A project to grow and sell fruit and vegetables is taking root at a Dorset school thanks to the generosity of a Christchurch recycling company.
Eco Sustainable Solutions has donated 10 tonnes of its Super Soil product to Winton and Glenmoor School in Bournemouth.
Worth £600, the soil is being used to convert a quarter of an acre into an area for growing crops. The land was previously used to grow food and also raise chickens but had become obsolete in the last year.
Once finished, the land will have 11 raised beds and also a polytunnel.
Students from Year 7 up to Year 11 are involved in the new project which is part of the Centre of Outdoor Learning (CoOL).
Heather Johnson, Forest School Leader, said: “The area will be used to grow and sell crops in school. This will eventually become self-funding and provide produce for the school kitchen.
“The project allows students who are struggling in school to achieve and have a positive attitude and outcome. It will be ongoing and, hopefully, grow into a larger enterprise.”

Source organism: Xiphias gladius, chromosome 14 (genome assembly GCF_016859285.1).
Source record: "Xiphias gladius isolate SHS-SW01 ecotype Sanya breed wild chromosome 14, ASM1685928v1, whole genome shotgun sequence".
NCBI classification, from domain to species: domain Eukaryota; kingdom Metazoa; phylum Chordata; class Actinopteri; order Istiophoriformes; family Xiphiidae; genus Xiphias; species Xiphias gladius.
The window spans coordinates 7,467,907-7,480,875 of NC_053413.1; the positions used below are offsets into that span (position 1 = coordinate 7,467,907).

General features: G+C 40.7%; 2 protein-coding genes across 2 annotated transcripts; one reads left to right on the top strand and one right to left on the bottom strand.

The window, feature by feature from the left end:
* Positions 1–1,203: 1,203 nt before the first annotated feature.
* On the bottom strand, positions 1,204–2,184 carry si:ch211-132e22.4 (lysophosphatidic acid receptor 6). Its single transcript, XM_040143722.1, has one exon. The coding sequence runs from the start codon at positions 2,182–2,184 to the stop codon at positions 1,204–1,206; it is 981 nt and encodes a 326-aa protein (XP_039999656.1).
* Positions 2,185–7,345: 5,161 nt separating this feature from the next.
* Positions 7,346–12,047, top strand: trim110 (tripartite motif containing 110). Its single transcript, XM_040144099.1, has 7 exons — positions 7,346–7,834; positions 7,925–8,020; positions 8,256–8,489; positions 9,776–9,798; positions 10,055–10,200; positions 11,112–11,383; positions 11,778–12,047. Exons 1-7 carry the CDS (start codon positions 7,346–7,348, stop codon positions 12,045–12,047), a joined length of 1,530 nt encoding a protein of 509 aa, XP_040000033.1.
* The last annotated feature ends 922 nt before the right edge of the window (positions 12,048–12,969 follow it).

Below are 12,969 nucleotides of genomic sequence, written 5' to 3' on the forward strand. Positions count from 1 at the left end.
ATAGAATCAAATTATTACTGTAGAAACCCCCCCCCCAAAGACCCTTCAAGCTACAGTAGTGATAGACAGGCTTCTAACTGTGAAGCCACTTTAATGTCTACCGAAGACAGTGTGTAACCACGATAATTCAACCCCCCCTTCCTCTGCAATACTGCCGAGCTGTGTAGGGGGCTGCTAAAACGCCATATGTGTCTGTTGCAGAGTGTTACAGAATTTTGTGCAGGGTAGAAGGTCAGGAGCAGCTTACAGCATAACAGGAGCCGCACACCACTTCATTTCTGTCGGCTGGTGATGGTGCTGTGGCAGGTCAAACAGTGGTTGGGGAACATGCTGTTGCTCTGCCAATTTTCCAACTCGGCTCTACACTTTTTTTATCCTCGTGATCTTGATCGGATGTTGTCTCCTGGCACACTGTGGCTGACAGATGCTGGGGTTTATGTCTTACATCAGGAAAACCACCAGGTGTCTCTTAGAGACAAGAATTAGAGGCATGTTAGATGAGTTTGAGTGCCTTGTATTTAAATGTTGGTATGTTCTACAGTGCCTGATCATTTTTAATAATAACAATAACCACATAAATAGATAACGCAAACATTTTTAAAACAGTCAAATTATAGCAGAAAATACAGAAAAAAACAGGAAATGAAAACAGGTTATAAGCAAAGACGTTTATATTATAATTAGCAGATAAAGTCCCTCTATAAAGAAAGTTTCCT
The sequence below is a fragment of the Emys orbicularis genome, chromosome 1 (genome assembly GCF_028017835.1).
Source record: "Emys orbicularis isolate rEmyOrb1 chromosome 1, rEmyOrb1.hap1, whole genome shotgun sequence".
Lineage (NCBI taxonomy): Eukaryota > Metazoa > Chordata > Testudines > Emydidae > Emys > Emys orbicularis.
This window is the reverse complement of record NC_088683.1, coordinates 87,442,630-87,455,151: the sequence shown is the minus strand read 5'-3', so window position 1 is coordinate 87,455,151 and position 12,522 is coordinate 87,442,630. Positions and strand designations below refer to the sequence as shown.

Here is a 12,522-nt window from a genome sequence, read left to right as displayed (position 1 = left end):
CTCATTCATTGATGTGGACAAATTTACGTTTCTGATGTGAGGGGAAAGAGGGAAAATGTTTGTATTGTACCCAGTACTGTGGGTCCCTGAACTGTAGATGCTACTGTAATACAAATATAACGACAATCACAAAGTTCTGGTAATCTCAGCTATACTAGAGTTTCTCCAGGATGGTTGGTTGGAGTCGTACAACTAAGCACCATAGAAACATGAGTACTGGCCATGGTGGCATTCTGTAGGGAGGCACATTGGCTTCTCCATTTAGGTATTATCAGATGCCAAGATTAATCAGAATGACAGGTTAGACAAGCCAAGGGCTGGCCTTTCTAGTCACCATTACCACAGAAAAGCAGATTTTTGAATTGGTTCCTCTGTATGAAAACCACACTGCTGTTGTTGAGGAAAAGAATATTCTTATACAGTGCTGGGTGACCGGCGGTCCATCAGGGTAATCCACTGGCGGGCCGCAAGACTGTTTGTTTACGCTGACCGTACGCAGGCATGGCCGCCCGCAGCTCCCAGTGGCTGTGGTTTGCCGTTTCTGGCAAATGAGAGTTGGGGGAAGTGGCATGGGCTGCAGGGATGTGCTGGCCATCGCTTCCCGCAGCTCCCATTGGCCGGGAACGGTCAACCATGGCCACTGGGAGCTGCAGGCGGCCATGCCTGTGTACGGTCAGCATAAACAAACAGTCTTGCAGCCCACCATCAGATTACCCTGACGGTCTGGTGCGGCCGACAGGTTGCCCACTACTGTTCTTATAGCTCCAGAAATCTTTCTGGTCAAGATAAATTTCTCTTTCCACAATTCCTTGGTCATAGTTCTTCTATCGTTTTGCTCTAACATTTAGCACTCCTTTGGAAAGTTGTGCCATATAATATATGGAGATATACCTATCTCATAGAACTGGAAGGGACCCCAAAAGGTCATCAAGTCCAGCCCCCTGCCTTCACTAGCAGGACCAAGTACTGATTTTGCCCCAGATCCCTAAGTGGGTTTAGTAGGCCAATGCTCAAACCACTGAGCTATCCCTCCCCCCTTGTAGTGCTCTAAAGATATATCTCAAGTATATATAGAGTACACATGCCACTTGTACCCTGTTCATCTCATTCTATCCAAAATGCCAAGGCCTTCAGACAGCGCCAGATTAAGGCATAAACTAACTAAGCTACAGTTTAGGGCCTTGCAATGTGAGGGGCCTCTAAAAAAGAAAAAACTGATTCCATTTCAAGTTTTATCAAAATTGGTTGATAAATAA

The soil was presented to Winton and Glenmoor School by ex-student Charlotte Haswell, now Eco’s Business Account Handler. She was returning to her former school for the first time since 2003.
“This is a great project and we’re very pleased to be able to help,” said Charlotte.
Ben Parnell, Headteacher, described the Eco donation as “fantastic.”
He added: “We’re very grateful to Eco Sustainable Solutions for such a generous donation.”
Winton and Glenmoor School is also involved with a project to raise funds for an orchard.
Fruitshare is headed by writer, broadcaster and campaigner Hugh Fearnley-Whittingstall with the aim of inspiring children to grow fruit trees at school.
Winton and Glenmoor School is hoping to raise £250 to pay for a pack of 20 fruit trees.
Donations are welcome at:
The fruit project also has a twitter feed at @cooloutdoor